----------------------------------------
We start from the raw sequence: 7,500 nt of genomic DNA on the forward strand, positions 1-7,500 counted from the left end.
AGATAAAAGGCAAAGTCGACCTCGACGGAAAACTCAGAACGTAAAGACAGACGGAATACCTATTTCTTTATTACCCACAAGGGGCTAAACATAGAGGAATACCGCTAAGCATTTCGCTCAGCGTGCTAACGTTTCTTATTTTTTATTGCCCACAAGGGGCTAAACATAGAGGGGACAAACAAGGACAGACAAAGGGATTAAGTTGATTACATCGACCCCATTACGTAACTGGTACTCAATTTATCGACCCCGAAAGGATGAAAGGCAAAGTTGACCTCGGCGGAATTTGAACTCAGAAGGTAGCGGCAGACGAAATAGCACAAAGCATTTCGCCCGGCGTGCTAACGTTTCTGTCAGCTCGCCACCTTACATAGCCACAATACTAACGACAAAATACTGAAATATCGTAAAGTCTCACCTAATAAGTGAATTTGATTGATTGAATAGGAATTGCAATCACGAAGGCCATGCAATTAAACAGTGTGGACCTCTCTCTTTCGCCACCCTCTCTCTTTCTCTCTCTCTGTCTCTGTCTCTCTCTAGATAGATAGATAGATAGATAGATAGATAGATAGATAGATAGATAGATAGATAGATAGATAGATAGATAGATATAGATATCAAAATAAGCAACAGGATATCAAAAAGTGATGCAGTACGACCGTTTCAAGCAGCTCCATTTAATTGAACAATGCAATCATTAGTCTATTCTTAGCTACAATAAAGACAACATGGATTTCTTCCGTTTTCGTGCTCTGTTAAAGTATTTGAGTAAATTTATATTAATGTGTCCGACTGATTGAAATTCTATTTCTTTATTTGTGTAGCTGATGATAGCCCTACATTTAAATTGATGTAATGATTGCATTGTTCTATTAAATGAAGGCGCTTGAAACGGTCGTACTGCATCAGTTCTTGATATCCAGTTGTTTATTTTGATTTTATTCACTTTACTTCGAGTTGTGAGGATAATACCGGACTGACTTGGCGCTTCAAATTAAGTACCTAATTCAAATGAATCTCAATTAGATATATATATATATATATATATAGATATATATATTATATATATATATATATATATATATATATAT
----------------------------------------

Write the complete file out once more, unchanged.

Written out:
We start from the raw sequence: 7,500 nt of genomic DNA on the forward strand, positions 1-7,500 counted from the left end.
AGATAAAAGGCAAAGTCGACCTCGACGGAAAACTCAGAACGTAAAGACAGACGGAATACCTATTTCTTTATTACCCACAAGGGGCTAAACATAGAGGAATACCGCTAAGCATTTCGCTCAGCGTGCTAACGTTTCTTATTTTTTATTGCCCACAAGGGGCTAAACATAGAGGGGACAAACAAGGACAGACAAAGGGATTAAGTTGATTACATCGACCCCATTACGTAACTGGTACTCAATTTATCGACCCCGAAAGGATGAAAGGCAAAGTTGACCTCGGCGGAATTTGAACTCAGAAGGTAGCGGCAGACGAAATAGCACAAAGCATTTCGCCCGGCGTGCTAACGTTTCTGTCAGCTCGCCACCTTACATAGCCACAATACTAACGACAAAATACTGAAATATCGTAAAGTCTCACCTAATAAGTGAATTTGATTGATTGAATAGGAATTGCAATCACGAAGGCCATGCAATTAAACAGTGTGGACCTCTCTCTTTCGCCACCCTCTCTCTTTCTCTCTCTCTGTCTCTGTCTCTCTCTAGATAGATAGATAGATAGATAGATAGATAGATAGATAGATAGATAGATAGATAGATAGATAGATAGATAGATATAGATATCAAAATAAGCAACAGGATATCAAAAAGTGATGCAGTACGACCGTTTCAAGCAGCTCCATTTAATTGAACAATGCAATCATTAGTCTATTCTTAGCTACAATAAAGACAACATGGATTTCTTCCGTTTTCGTGCTCTGTTAAAGTATTTGAGTAAATTTATATTAATGTGTCCGACTGATTGAAATTCTATTTCTTTATTTGTGTAGCTGATGATAGCCCTACATTTAAATTGATGTAATGATTGCATTGTTCTATTAAATGAAGGCGCTTGAAACGGTCGTACTGCATCAGTTCTTGATATCCAGTTGTTTATTTTGATTTTATTCACTTTACTTCGAGTTGTGAGGATAATACCGGACTGACTTGGCGCTTCAAATTAAGTACCTAATTCAAATGAATCTCAATTAGATATATATATATATATATATATAGATATATATATTATATATATATATATATATATATATATATAT